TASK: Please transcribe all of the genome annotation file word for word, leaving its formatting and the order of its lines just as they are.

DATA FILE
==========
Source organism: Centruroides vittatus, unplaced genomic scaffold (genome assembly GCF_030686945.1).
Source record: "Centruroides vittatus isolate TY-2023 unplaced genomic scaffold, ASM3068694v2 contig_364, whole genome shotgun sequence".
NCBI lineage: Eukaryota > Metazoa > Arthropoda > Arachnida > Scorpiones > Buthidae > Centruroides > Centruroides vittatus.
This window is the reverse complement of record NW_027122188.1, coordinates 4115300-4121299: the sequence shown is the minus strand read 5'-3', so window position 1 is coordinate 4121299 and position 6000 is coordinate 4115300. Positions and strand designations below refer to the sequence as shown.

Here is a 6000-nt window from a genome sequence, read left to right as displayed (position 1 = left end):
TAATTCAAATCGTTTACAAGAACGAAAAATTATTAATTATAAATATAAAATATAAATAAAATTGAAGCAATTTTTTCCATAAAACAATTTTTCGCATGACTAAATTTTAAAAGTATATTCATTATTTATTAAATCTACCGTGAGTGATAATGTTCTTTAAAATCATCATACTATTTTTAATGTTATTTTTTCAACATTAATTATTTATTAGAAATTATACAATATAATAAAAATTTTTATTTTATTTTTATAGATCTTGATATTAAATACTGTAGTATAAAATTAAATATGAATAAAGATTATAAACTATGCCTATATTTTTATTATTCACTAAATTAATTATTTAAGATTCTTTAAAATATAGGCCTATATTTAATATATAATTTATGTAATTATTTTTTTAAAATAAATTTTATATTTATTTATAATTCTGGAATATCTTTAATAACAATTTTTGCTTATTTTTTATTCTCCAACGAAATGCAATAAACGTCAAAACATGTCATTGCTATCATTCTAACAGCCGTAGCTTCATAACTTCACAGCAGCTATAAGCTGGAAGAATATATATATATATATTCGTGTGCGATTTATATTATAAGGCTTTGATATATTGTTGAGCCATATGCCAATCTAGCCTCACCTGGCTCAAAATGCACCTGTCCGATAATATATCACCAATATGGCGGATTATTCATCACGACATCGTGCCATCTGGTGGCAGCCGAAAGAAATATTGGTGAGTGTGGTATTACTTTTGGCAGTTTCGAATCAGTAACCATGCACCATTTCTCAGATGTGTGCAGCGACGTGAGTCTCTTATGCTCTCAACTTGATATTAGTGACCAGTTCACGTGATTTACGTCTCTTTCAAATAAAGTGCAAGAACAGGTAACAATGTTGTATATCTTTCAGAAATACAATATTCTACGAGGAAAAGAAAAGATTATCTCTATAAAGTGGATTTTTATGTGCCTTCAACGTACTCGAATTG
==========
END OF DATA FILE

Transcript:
Source organism: Centruroides vittatus, unplaced genomic scaffold (genome assembly GCF_030686945.1).
Source record: "Centruroides vittatus isolate TY-2023 unplaced genomic scaffold, ASM3068694v2 contig_364, whole genome shotgun sequence".
NCBI lineage: Eukaryota > Metazoa > Arthropoda > Arachnida > Scorpiones > Buthidae > Centruroides > Centruroides vittatus.
This window is the reverse complement of record NW_027122188.1, coordinates 4115300-4121299: the sequence shown is the minus strand read 5'-3', so window position 1 is coordinate 4121299 and position 6000 is coordinate 4115300. Positions and strand designations below refer to the sequence as shown.

Here is a 6000-nt window from a genome sequence, read left to right as displayed (position 1 = left end):
TAATTCAAATCGTTTACAAGAACGAAAAATTATTAATTATAAATATAAAATATAAATAAAATTGAAGCAATTTTTTCCATAAAACAATTTTTCGCATGACTAAATTTTAAAAGTATATTCATTATTTATTAAATCTACCGTGAGTGATAATGTTCTTTAAAATCATCATACTATTTTTAATGTTATTTTTTCAACATTAATTATTTATTAGAAATTATACAATATAATAAAAATTTTTATTTTATTTTTATAGATCTTGATATTAAATACTGTAGTATAAAATTAAATATGAATAAAGATTATAAACTATGCCTATATTTTTATTATTCACTAAATTAATTATTTAAGATTCTTTAAAATATAGGCCTATATTTAATATATAATTTATGTAATTATTTTTTTAAAATAAATTTTATATTTATTTATAATTCTGGAATATCTTTAATAACAATTTTTGCTTATTTTTTATTCTCCAACGAAATGCAATAAACGTCAAAACATGTCATTGCTATCATTCTAACAGCCGTAGCTTCATAACTTCACAGCAGCTATAAGCTGGAAGAATATATATATATATATTCGTGTGCGATTTATATTATAAGGCTTTGATATATTGTTGAGCCATATGCCAATCTAGCCTCACCTGGCTCAAAATGCACCTGTCCGATAATATATCACCAATATGGCGGATTATTCATCACGACATCGTGCCATCTGGTGGCAGCCGAAAGAAATATTGGTGAGTGTGGTATTACTTTTGGCAGTTTCGAATCAGTAACCATGCACCATTTCTCAGATGTGTGCAGCGACGTGAGTCTCTTATGCTCTCAACTTGATATTAGTGACCAGTTCACGTGATTTACGTCTCTTTCAAATAAAGTGCAAGAACAGGTAACAATGTTGTATATCTTTCAGAAATACAATATTCTACGAGGAAAAGAAAAGATTATCTCTATAAAGTGGATTTTTATGTGCCTTCAACGTACTCGAATTG